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    U.S. criticizes Pakistan for lack of civilian rule

    WIRE:02/25/2000 13:09:00 ET
    U.S. criticizes Pakistan for lack of civilian rule

    WASHINGTON, Feb 25 (Reuters) - With President Bill Clinton weighing whether to visit Pakistan next month, the U.S. State Department on Friday criticised the military government there for not setting elections after last year's coup.
    The department's human rights report on 1999 said while Pakistan's "poor" human rights record had deteriorated under the last elected leader, Prime Minister Nawaz Sharif, the situation worsened after the Oct. 12 coup that put Army General Pervez Musharraf in control.

    "The situation worsened with the seizure of power by General Musharraf, in that after the coup, citizens no longer had the right to change their government peacefully," the report said.

    The United States has been pressing Pakistan to restore civilian rule since the coup, but Musharraf has not set a timetable for elections.

    Clinton has said the decision on whether he visits Pakistan during a trip to India and Bangladesh in the week of March 20 rests on what would advance the U.S. interest in averting a nuclear arms race between India and Pakistan.

    The State Department report said the Musharraf regime used "arbitrary" and "incommunicado" detention against political figures from the Sharif government and its anti-corruption campaign "violated due process."

    "Although many of those detained immediately following the coup were released in the days afterwards or subsequently were charged through the court system, several individuals remained in custody without charge," the report said.

    It accused the police of human rights violations and corruption before and after the coup. "Despite attempts to reform and to professionalize the police, both before and after the coup police committed numerous extrajudicial killings and tortured, abused, and raped citizens," the report said.

    On press freedom, Musharraf got higher marks than Sharif. "The Musharraf regime appeared to cease direct attempts to manage the press, which were common under the Sharif government," the report said. "Articles critical of the Musharraf regime appeared regularly in the press," it said.

    Violence against women continues in Pakistan with women subjected to abuse, rape, and trafficking by their spouses or others, the report said, also citing so-called "honor killings" of women by family members.

    RIGHTS SITUATION "EXTREMELY POOR" IN AFGHANISTAN
    In Afghanistan, the State Department said, the overall human rights situation was "extremely poor" and the ruling Taleban "continued to commit serious human rights violations."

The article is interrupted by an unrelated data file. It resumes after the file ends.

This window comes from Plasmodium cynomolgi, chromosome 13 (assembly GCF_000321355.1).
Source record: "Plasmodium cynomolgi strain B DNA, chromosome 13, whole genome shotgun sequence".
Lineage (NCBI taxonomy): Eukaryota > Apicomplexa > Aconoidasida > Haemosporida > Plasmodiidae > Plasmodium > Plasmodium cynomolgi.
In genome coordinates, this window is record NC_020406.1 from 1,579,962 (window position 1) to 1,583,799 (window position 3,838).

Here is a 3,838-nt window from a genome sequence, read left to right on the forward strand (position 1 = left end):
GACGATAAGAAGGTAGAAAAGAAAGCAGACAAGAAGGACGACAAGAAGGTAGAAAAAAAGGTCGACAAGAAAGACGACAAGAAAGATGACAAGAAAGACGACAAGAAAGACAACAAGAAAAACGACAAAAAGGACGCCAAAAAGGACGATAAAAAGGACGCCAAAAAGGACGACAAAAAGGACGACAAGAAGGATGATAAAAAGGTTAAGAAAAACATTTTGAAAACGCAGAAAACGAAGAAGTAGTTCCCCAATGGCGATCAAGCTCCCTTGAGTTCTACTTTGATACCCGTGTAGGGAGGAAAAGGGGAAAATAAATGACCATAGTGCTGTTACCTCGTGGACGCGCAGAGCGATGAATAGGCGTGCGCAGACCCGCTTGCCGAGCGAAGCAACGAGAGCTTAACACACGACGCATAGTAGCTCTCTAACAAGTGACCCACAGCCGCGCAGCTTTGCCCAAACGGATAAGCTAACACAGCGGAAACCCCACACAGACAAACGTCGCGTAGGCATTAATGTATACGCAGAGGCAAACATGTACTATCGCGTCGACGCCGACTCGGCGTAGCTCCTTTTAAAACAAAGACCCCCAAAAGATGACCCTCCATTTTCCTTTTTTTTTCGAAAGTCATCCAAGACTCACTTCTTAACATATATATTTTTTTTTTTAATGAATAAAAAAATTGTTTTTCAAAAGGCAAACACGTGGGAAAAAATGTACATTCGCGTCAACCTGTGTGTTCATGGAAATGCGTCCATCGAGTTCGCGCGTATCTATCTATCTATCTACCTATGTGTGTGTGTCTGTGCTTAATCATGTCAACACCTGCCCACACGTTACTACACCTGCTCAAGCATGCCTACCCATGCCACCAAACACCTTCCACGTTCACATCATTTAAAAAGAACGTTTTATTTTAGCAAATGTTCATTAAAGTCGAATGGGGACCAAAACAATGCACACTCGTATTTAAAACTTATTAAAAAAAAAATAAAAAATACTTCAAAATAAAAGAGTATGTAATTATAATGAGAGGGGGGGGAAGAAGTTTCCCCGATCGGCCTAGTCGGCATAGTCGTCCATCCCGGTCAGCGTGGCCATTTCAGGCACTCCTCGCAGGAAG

Taleban forces were reportedly responsible for political killings that included targeted killings, mass killings, executions and deaths in custody, the report said.

    "There were allegations that Taleban forces were responsible for disappearances," the report said.

    The U.N. Security Council has imposed sanctions on the Taleban for its refusal to turn over Saudi exile Osama bin Laden to outside authorities to stand trial. The United States accuses him of masterminding the 1998 bombings of two U.S. embassies in Africa that killed mmore than 220 people.

    The report said the human rights situation for women was "extremely poor" in Afghanistan, and women and girls were subjected to rape, kidnapping and forced marriage, especially in areas outside of Taleban control.

    The treatment of women and girls in Taleban-controlled areas "improved slightly," the report said. While girls were prohibited from attending school, several organisations were able to run elementary schools and home schools with girls attending, the report said.

    The State Department said its full report would be available later on Friday through its Web site, www.state.gov.




    #2
    Human Rights in Afghanistan http://www.state.gov/www/global/huma.../afghanis.html

    Human Rights in Pakistan http://www.state.gov/www/global/huma.../pakistan.html

    Human Rights in India. http://www.state.gov/www/global/huma...ort/india.html

    Human Rights in Bangladesh http://www.state.gov/www/global/huma.../banglade.html

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      #3
      Oh the poor US.

      Fata Morgana

      Comment


        #4
        Looks like there are human right abuses in every country in the world(including Canada). Only USA does not have any Human Rights Abuses. Pakistanis should check out the Indian newspapers tomorrow for detailed report on "Human Rights abuses in Pakistan" and and Indians should check Pakistani newspapers for "Human Rights abuses in India".

        [This message has been edited by mohabbat (edited February 25, 2000).]

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          #5
          I was reading 'USA Today' and was surprised to know that there are universities like South Carolina's Bob Jones Univ. which prohibits interracial dating. Talk of equality.

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